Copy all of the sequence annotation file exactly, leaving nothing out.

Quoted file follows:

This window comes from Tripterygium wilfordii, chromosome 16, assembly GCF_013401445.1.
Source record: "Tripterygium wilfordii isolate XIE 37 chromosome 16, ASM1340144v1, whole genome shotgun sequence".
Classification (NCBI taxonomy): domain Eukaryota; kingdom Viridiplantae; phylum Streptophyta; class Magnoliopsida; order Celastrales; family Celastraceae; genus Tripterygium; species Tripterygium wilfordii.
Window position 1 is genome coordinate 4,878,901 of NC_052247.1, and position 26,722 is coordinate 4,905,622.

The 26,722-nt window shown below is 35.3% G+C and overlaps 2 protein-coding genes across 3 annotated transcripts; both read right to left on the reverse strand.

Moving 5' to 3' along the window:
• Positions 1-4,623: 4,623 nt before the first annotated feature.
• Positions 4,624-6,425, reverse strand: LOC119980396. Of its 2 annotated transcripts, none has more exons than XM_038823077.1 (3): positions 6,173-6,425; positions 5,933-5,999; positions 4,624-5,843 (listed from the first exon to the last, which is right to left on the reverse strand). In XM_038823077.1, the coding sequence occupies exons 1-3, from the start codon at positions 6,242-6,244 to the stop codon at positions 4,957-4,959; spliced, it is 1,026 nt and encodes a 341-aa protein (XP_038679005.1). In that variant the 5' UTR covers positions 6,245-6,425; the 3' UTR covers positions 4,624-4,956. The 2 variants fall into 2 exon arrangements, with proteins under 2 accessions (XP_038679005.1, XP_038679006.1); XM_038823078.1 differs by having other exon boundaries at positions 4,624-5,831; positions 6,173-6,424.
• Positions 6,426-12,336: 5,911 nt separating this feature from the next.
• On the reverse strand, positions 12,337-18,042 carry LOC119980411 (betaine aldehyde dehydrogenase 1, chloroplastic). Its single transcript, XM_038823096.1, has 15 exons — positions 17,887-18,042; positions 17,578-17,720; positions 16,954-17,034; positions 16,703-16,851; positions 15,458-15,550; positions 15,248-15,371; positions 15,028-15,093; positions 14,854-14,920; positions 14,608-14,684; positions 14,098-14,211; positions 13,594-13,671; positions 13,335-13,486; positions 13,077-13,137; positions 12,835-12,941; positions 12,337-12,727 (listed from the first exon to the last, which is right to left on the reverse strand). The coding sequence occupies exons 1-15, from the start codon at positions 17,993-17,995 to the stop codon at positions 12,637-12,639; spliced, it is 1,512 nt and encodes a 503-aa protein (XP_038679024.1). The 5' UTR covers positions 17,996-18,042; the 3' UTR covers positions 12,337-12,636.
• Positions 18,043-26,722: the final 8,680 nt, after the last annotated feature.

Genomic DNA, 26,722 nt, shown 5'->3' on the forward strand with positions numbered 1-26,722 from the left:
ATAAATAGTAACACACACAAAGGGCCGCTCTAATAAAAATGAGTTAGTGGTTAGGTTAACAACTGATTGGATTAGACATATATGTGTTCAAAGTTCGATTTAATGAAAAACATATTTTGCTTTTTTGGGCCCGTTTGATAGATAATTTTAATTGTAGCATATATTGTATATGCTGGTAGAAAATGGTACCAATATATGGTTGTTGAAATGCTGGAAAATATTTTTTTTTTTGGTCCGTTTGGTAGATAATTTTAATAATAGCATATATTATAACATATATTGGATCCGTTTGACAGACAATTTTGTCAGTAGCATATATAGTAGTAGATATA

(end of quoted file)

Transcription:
This window comes from Tripterygium wilfordii, chromosome 16, assembly GCF_013401445.1.
Source record: "Tripterygium wilfordii isolate XIE 37 chromosome 16, ASM1340144v1, whole genome shotgun sequence".
Classification (NCBI taxonomy): domain Eukaryota; kingdom Viridiplantae; phylum Streptophyta; class Magnoliopsida; order Celastrales; family Celastraceae; genus Tripterygium; species Tripterygium wilfordii.
Window position 1 is genome coordinate 4,878,901 of NC_052247.1, and position 26,722 is coordinate 4,905,622.

The 26,722-nt window shown below is 35.3% G+C and overlaps 2 protein-coding genes across 3 annotated transcripts; both read right to left on the reverse strand.

Moving 5' to 3' along the window:
• Positions 1-4,623: 4,623 nt before the first annotated feature.
• Positions 4,624-6,425, reverse strand: LOC119980396. Of its 2 annotated transcripts, none has more exons than XM_038823077.1 (3): positions 6,173-6,425; positions 5,933-5,999; positions 4,624-5,843 (listed from the first exon to the last, which is right to left on the reverse strand). In XM_038823077.1, the coding sequence occupies exons 1-3, from the start codon at positions 6,242-6,244 to the stop codon at positions 4,957-4,959; spliced, it is 1,026 nt and encodes a 341-aa protein (XP_038679005.1). In that variant the 5' UTR covers positions 6,245-6,425; the 3' UTR covers positions 4,624-4,956. The 2 variants fall into 2 exon arrangements, with proteins under 2 accessions (XP_038679005.1, XP_038679006.1); XM_038823078.1 differs by having other exon boundaries at positions 4,624-5,831; positions 6,173-6,424.
• Positions 6,426-12,336: 5,911 nt separating this feature from the next.
• On the reverse strand, positions 12,337-18,042 carry LOC119980411 (betaine aldehyde dehydrogenase 1, chloroplastic). Its single transcript, XM_038823096.1, has 15 exons — positions 17,887-18,042; positions 17,578-17,720; positions 16,954-17,034; positions 16,703-16,851; positions 15,458-15,550; positions 15,248-15,371; positions 15,028-15,093; positions 14,854-14,920; positions 14,608-14,684; positions 14,098-14,211; positions 13,594-13,671; positions 13,335-13,486; positions 13,077-13,137; positions 12,835-12,941; positions 12,337-12,727 (listed from the first exon to the last, which is right to left on the reverse strand). The coding sequence occupies exons 1-15, from the start codon at positions 17,993-17,995 to the stop codon at positions 12,637-12,639; spliced, it is 1,512 nt and encodes a 503-aa protein (XP_038679024.1). The 5' UTR covers positions 17,996-18,042; the 3' UTR covers positions 12,337-12,636.
• Positions 18,043-26,722: the final 8,680 nt, after the last annotated feature.

Genomic DNA, 26,722 nt, shown 5'->3' on the forward strand with positions numbered 1-26,722 from the left:
ATAAATAGTAACACACACAAAGGGCCGCTCTAATAAAAATGAGTTAGTGGTTAGGTTAACAACTGATTGGATTAGACATATATGTGTTCAAAGTTCGATTTAATGAAAAACATATTTTGCTTTTTTGGGCCCGTTTGATAGATAATTTTAATTGTAGCATATATTGTATATGCTGGTAGAAAATGGTACCAATATATGGTTGTTGAAATGCTGGAAAATATTTTTTTTTTTGGTCCGTTTGGTAGATAATTTTAATAATAGCATATATTATAACATATATTGGATCCGTTTGACAGACAATTTTGTCAGTAGCATATATAGTAGTAGATATA